Faith leaders joining Occupy Milwaukee
The Occupy Milwaukee rally and protest this weekend — an offshoot of the national Occupy Wall Street movement — is gaining traction in some quarters of Milwaukee’s religious community.
A group is expected to attend from All Peoples Lutheran Church, 2600 N. 2nd St., where Pastor Steve Jerbi preached on the subject Sunday. And the Rev. Willie Brisco of New Covenant Baptist Church and president of the Milwaukee Inner-city Congregations Allied for Hope said he will speak during Saturday’s event and is urging other MICAH members to attend.
“I’m not against capitalism, but a capitalist society run amok takes care of the people at the top, and the people at the bottom are crushed,” said Brisco.
The anti-Wall Street demonstrations, which began in New York and spread across the country, protest the corporate greed and economic inequality protesters see as underlying the nation’s economic troubles. The Milwaukee event, which is being promoted on Facebook, begins with a rally at 11 a.m. at Zeidler Park, followed by a protest at 12:30 in front of Chase Bank, at 111 E. Wisconsin Ave.
Bank on Occupy Wall Street Catching On
By: Eugene Kane
In his column at the Milwaukee Journal Sentinel, Eugene Kane says it’s no wonder that masses have been protesting against corporate greed on Wall Street after hearing that some banks plan to charge fees for debit cards and require higher minimum balances on checking accounts. After all, he says, they were financially rescued by taxpayers. Kane says that the movement will only grow stronger.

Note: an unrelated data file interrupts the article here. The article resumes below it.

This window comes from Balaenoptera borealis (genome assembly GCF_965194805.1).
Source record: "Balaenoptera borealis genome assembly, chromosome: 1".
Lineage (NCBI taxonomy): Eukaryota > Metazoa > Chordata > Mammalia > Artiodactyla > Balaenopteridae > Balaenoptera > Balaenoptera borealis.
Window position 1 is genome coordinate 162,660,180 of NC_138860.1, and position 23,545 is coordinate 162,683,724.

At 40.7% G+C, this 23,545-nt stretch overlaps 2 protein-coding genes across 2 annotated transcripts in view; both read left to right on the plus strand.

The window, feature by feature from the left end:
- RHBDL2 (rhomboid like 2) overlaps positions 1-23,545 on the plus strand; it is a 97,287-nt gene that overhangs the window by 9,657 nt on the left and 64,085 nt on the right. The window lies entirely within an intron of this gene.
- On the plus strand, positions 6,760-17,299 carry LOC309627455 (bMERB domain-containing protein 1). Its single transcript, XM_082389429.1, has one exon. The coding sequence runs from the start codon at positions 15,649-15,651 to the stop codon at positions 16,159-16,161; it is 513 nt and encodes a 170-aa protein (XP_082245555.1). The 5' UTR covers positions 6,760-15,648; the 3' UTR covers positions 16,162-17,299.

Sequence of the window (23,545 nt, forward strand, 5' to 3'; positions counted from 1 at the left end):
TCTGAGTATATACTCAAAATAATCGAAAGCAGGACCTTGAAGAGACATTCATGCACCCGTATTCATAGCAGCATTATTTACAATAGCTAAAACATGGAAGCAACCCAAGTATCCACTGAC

… After all, didn’t the banking industry receive something like $700 billion in taxpayer money in a bailout just a few years ago?
And now they want to charge me for using my debit card at Starbucks?
No wonder masses of people have been protesting against corporate greed on Wall Street in New York City.
The protests were largely ignored by media until 700 people were arrested in a clash with police last week. Suddenly, the protests have been acknowledged as a growing movement that may reach Milwaukee soon.
Local organizer Khalil Coleman has been planning similar events in Milwaukee to raise awareness of the issues that drive the Wall Street protests. Coleman, 25, is a spokesman for Occupy Milwaukee, an outgrowth of the Occupy Wall Street protests.
He said the movement is a campaign against corporate greed, which he said is of particular importance for young people and minorities.
Read Eugene Kane’s entire column at the Milwaukee Journal Sentinel.